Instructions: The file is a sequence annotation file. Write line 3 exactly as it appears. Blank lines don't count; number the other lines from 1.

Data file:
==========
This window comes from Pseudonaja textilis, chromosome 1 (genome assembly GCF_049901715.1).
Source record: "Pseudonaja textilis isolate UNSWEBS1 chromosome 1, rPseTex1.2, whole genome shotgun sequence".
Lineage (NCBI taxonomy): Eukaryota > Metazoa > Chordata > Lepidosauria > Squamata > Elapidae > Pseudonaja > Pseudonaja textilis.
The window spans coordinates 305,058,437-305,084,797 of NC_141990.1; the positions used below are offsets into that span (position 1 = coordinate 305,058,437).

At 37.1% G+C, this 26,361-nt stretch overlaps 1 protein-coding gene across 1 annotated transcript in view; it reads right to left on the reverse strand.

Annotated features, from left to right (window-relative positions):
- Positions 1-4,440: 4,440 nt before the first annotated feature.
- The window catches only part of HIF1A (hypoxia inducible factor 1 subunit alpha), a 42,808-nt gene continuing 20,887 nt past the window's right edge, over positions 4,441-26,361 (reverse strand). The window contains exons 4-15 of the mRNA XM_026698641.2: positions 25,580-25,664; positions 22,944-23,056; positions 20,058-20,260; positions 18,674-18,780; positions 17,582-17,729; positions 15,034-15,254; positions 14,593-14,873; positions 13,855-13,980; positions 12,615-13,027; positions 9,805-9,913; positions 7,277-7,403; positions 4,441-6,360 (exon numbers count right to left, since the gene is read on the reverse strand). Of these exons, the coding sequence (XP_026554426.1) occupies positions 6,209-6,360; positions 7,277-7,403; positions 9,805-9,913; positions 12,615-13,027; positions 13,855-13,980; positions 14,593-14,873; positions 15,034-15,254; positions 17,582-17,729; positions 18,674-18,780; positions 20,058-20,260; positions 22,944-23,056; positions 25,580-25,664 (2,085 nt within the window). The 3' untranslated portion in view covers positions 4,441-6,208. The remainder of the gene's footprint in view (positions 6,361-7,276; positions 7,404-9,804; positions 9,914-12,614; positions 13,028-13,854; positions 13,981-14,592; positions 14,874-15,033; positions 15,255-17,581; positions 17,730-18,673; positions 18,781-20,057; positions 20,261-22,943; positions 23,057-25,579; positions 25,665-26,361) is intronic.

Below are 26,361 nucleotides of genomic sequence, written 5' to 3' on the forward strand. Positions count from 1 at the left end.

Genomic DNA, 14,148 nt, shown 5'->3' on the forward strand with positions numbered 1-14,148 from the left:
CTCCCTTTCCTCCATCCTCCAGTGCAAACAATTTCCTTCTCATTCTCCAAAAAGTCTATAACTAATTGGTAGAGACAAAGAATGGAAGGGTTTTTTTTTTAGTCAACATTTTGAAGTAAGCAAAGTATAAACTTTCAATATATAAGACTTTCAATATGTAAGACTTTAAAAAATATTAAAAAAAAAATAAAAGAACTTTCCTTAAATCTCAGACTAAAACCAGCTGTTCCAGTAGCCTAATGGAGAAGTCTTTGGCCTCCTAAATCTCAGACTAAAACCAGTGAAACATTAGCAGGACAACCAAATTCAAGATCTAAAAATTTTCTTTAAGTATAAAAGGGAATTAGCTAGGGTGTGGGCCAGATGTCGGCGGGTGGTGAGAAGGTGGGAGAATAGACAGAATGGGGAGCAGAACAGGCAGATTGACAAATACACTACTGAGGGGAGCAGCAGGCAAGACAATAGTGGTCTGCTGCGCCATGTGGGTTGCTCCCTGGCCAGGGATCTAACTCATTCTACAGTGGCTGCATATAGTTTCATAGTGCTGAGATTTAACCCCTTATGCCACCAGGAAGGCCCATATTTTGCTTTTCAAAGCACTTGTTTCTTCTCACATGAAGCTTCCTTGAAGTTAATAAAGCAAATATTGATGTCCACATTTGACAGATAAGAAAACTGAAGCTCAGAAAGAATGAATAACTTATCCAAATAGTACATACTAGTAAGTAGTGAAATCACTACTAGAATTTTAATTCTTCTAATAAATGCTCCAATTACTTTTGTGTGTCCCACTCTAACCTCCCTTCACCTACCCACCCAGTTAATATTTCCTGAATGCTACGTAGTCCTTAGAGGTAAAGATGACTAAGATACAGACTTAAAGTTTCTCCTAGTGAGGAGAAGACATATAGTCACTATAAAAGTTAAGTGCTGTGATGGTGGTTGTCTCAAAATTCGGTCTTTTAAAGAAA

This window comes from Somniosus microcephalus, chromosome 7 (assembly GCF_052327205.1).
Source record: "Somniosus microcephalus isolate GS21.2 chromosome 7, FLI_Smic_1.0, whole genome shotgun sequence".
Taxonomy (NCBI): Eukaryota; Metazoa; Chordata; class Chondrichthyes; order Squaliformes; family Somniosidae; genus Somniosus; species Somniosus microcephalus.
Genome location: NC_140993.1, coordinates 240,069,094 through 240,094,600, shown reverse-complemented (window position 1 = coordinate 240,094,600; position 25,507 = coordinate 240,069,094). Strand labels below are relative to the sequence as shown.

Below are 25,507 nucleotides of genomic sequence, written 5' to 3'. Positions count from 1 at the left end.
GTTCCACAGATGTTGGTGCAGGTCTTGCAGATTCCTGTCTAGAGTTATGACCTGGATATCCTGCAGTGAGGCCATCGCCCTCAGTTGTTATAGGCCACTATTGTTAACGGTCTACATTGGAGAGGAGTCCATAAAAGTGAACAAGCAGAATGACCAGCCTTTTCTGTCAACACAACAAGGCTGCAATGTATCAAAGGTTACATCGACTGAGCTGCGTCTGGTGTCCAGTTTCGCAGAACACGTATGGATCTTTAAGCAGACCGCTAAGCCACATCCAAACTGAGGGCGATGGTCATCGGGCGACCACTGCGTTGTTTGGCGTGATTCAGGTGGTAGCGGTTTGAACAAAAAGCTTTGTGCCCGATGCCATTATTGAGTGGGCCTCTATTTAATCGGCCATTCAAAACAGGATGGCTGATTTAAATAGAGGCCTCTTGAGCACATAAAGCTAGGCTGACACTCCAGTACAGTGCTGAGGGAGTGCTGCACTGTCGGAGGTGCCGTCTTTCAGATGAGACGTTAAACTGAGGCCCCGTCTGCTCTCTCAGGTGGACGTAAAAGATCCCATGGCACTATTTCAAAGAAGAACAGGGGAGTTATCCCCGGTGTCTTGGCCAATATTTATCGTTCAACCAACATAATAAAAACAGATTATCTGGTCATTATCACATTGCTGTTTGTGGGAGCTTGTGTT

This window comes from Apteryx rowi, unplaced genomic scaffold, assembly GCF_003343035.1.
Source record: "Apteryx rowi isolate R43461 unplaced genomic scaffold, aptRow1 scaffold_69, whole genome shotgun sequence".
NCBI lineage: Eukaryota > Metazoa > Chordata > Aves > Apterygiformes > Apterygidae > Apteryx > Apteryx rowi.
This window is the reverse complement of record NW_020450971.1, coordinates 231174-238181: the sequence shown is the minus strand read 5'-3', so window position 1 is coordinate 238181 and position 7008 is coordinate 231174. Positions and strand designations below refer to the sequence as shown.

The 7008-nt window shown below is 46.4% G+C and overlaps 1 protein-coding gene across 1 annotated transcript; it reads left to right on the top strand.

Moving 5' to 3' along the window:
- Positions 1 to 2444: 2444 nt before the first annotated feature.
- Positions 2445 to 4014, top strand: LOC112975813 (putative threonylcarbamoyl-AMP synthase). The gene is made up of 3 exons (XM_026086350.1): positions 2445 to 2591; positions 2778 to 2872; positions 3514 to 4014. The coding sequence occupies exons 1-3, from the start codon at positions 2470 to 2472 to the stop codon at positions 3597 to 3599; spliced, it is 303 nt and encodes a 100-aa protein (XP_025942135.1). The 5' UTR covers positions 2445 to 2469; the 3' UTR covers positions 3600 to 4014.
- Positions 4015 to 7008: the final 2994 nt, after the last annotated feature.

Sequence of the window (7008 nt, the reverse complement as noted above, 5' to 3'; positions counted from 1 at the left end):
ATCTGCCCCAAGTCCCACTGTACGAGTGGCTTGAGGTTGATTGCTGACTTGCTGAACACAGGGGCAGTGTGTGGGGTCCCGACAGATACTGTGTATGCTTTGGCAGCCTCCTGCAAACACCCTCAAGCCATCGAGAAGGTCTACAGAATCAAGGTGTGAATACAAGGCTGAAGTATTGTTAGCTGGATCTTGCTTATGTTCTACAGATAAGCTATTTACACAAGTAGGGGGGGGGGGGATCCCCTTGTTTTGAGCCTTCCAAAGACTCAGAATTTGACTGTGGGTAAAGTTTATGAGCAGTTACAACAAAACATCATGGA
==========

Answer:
Lineage (NCBI taxonomy): Eukaryota > Metazoa > Chordata > Lepidosauria > Squamata > Elapidae > Pseudonaja > Pseudonaja textilis.